She tries to explain that most people miss the point about beauty and attractiveness; for her, it’s not about looks; she’s under no illusion that she’s attractive as she is but she’s not concerned with that, all she’s concerned about is losing the weight.
There are common misconceptions that anorexia is an attention-seeking thing, something to do with the desire to be a size zero, but it’s not. It’s a form of self-punishment, and Jess says she feels like she doesn’t deserve to eat, feeling guilty for even thinking about food. Then there are the issues surrounding control and anxiety: “People just don’t get it”, she says.
Later on Louis speak to 23 year-old Ifshana who has been sectioned because of her anorexia and is on her third round of residential treatment. She tells Louis that she can’t really see her illness in the mirror and when he asks if she accepts the fact she has anorexia she replies, “I guess.”
To the audience, it’s obvious she hasn’t come to terms with her condition, and with his unique ability to get his subjects to open up, Louis manages to demonstrate the fact that Ifshana is in some kind of denial; it’s as if she’s not bothered about the disease and the way it’s taken over her life.
In speaking to the nurses who are involved with Ifshana’s case, Louis learns that despite their efforts and intentions to ensure she makes a full recovery, they are in a catch-22 situation: Ifshana doesn’t want to make a full recovery so they can’t force her to adhere to their programmes, all they can do is monitor her and try to make sure her condition doesn’t worsen. If they were to provide her with no treatment at all then there would be risk of certain death.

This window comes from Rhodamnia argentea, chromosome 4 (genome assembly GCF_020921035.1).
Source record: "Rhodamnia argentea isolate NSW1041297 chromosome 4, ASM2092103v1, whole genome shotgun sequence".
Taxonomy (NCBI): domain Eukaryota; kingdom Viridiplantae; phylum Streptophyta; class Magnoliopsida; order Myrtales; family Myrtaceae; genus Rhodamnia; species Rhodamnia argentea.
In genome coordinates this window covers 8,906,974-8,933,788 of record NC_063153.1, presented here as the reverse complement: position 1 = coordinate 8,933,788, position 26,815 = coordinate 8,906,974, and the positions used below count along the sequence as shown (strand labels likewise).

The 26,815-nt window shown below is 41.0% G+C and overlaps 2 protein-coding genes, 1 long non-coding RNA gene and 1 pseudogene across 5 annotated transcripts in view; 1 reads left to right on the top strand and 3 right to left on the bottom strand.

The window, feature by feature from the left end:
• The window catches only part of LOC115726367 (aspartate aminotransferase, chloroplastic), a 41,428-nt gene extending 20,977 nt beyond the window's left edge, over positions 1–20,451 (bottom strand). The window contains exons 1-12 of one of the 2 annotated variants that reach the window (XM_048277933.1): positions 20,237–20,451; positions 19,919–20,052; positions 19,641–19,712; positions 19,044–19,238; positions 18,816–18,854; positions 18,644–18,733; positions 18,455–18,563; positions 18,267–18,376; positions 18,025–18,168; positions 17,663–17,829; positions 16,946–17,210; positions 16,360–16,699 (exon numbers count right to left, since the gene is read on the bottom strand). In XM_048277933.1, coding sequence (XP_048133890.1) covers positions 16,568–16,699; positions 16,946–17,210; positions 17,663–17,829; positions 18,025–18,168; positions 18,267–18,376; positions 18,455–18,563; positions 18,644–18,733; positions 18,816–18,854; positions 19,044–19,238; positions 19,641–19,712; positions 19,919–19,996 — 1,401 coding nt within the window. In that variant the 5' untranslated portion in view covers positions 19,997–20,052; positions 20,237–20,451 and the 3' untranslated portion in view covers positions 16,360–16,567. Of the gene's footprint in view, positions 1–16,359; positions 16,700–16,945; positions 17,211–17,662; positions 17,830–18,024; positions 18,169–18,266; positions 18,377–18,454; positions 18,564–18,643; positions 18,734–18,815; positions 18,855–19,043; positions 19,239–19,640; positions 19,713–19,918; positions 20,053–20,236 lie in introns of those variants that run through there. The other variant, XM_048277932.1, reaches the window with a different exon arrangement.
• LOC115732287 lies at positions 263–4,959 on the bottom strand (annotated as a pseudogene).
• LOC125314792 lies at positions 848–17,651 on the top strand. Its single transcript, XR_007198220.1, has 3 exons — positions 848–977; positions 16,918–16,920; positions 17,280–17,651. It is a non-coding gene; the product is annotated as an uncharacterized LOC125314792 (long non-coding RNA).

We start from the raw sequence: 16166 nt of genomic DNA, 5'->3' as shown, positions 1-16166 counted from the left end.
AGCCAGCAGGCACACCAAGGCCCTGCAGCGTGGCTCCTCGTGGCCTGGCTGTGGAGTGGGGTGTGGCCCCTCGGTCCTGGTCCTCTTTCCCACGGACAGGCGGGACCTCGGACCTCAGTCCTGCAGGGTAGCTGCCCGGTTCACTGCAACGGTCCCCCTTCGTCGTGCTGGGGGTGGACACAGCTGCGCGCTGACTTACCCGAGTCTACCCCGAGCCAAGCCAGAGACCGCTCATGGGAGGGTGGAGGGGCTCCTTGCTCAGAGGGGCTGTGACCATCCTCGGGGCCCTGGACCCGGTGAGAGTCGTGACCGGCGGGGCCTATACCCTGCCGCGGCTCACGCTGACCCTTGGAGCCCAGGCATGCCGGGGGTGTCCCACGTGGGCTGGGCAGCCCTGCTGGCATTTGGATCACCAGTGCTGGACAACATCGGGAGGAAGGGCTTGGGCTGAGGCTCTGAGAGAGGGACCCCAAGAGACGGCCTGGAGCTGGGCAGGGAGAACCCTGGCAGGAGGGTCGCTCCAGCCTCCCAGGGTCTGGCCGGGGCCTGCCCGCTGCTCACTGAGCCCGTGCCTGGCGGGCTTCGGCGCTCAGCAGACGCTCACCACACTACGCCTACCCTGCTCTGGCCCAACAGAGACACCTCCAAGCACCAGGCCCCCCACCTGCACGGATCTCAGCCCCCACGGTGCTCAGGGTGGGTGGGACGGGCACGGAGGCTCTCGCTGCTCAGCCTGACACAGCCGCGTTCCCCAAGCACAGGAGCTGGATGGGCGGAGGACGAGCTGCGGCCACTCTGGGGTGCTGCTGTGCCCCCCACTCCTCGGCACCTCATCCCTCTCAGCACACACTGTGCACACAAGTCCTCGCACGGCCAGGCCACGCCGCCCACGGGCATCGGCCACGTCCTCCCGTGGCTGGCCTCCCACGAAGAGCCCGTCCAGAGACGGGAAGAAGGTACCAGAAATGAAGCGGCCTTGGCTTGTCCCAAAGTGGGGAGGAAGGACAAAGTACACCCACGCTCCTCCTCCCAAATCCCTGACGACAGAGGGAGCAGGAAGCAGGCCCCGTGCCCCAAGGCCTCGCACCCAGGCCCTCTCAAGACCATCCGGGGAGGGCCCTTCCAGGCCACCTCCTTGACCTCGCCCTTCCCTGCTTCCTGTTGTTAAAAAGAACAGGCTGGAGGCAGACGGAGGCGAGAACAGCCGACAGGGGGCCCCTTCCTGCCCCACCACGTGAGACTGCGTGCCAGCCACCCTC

Each one of the ladies that Louis speaks to is beautiful, intelligent and loving, but they all suffer from a mental disability that despite many misconceptions isn’t just about looks and the need to feel skinny, or in fact is it about the need to adhere to what is deemed to be socially acceptable. It’s more about deep-seated feelings of powerlessness and a lack of self worth, and depressingly, anorexia is the only way they know how to take back some control over their own lives.
Through his ability to innocently and almost naively tip-toe around certain issues and ask questions many of us would be afraid to ask, we once again witness a quality that makes Louis Theroux and his documentaries so touching and humane.
At times he comes across as a kind of doddering uncle, one who’s a little bit out of touch with what’s going on; but this couldn’t be further from the truth.
With plenty of empathy, Louis makes it clear that these girls are not well. He tells the viewer that anorexia is a disease that hijacks people’s thinking, it makes them believe they’re in control, when really they’re not. Despite there being support out there for them, it’s hard to see how patients will ever break the cycle.
In Talking to Anorexia, Louis provides viewers with an insight into a disease that we as a society have become so familiar with but are still no closer to eradicating or controlling. And even though the documentary gives the audience a better understanding and awareness into anorexia in females, an exploration into anorexia in males would have been just as, if not more interesting.
Perhaps he will follow up with an insight into male eating disorders, who knows, but for now, Louis Theroux remains one of our most revered documentary makers, and we can’t wait to see what he does next.
Purple Revolver rating: 4/5